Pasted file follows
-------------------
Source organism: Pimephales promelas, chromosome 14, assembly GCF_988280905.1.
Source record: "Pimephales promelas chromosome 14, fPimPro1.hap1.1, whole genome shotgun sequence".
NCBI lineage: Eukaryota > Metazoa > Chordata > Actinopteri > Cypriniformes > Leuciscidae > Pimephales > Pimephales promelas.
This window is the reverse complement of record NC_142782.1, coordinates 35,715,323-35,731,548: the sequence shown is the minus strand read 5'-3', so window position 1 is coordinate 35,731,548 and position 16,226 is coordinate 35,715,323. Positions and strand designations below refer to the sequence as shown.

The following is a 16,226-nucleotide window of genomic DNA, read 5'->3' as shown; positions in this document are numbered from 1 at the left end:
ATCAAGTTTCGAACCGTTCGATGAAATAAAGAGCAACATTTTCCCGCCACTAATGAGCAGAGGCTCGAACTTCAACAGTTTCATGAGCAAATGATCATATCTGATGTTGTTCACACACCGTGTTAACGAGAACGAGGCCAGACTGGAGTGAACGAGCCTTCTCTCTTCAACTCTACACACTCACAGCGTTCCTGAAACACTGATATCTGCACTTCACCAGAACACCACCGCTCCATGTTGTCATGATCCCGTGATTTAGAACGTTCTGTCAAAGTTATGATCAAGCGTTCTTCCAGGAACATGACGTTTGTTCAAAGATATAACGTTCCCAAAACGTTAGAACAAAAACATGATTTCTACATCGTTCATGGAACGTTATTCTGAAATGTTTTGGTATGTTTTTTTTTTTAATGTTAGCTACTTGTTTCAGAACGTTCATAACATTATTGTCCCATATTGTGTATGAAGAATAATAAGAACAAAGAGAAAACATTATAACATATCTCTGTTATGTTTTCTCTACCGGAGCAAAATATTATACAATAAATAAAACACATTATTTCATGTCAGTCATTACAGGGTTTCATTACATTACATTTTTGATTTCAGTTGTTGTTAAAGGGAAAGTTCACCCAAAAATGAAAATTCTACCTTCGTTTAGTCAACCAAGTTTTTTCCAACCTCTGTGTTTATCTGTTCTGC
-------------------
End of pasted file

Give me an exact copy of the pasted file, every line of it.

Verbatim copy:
Source organism: Pimephales promelas, chromosome 14, assembly GCF_988280905.1.
Source record: "Pimephales promelas chromosome 14, fPimPro1.hap1.1, whole genome shotgun sequence".
NCBI lineage: Eukaryota > Metazoa > Chordata > Actinopteri > Cypriniformes > Leuciscidae > Pimephales > Pimephales promelas.
This window is the reverse complement of record NC_142782.1, coordinates 35,715,323-35,731,548: the sequence shown is the minus strand read 5'-3', so window position 1 is coordinate 35,731,548 and position 16,226 is coordinate 35,715,323. Positions and strand designations below refer to the sequence as shown.

The following is a 16,226-nucleotide window of genomic DNA, read 5'->3' as shown; positions in this document are numbered from 1 at the left end:
ATCAAGTTTCGAACCGTTCGATGAAATAAAGAGCAACATTTTCCCGCCACTAATGAGCAGAGGCTCGAACTTCAACAGTTTCATGAGCAAATGATCATATCTGATGTTGTTCACACACCGTGTTAACGAGAACGAGGCCAGACTGGAGTGAACGAGCCTTCTCTCTTCAACTCTACACACTCACAGCGTTCCTGAAACACTGATATCTGCACTTCACCAGAACACCACCGCTCCATGTTGTCATGATCCCGTGATTTAGAACGTTCTGTCAAAGTTATGATCAAGCGTTCTTCCAGGAACATGACGTTTGTTCAAAGATATAACGTTCCCAAAACGTTAGAACAAAAACATGATTTCTACATCGTTCATGGAACGTTATTCTGAAATGTTTTGGTATGTTTTTTTTTTTAATGTTAGCTACTTGTTTCAGAACGTTCATAACATTATTGTCCCATATTGTGTATGAAGAATAATAAGAACAAAGAGAAAACATTATAACATATCTCTGTTATGTTTTCTCTACCGGAGCAAAATATTATACAATAAATAAAACACATTATTTCATGTCAGTCATTACAGGGTTTCATTACATTACATTTTTGATTTCAGTTGTTGTTAAAGGGAAAGTTCACCCAAAAATGAAAATTCTACCTTCGTTTAGTCAACCAAGTTTTTTCCAACCTCTGTGTTTATCTGTTCTGC